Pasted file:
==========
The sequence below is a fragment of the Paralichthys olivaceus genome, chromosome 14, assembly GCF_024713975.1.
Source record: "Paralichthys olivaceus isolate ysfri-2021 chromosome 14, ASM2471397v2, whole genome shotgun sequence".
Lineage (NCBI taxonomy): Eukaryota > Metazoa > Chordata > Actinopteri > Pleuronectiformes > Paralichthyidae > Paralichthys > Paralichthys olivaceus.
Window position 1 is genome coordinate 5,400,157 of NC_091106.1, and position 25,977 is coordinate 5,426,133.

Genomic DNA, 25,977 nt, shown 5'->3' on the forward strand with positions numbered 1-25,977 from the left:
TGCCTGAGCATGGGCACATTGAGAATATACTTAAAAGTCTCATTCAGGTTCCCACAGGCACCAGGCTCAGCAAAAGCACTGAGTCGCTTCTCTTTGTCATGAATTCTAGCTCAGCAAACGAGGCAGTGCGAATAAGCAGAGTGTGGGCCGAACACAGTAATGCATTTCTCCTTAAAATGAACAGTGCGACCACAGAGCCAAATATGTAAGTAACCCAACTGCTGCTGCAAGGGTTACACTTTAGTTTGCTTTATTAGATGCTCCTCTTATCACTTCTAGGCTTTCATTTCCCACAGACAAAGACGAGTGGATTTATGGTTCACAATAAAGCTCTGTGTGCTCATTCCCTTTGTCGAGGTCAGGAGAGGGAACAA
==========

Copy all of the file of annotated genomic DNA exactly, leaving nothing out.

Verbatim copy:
The sequence below is a fragment of the Paralichthys olivaceus genome, chromosome 14, assembly GCF_024713975.1.
Source record: "Paralichthys olivaceus isolate ysfri-2021 chromosome 14, ASM2471397v2, whole genome shotgun sequence".
Lineage (NCBI taxonomy): Eukaryota > Metazoa > Chordata > Actinopteri > Pleuronectiformes > Paralichthyidae > Paralichthys > Paralichthys olivaceus.
Window position 1 is genome coordinate 5,400,157 of NC_091106.1, and position 25,977 is coordinate 5,426,133.

Genomic DNA, 25,977 nt, shown 5'->3' on the forward strand with positions numbered 1-25,977 from the left:
TGCCTGAGCATGGGCACATTGAGAATATACTTAAAAGTCTCATTCAGGTTCCCACAGGCACCAGGCTCAGCAAAAGCACTGAGTCGCTTCTCTTTGTCATGAATTCTAGCTCAGCAAACGAGGCAGTGCGAATAAGCAGAGTGTGGGCCGAACACAGTAATGCATTTCTCCTTAAAATGAACAGTGCGACCACAGAGCCAAATATGTAAGTAACCCAACTGCTGCTGCAAGGGTTACACTTTAGTTTGCTTTATTAGATGCTCCTCTTATCACTTCTAGGCTTTCATTTCCCACAGACAAAGACGAGTGGATTTATGGTTCACAATAAAGCTCTGTGTGCTCATTCCCTTTGTCGAGGTCAGGAGAGGGAACAA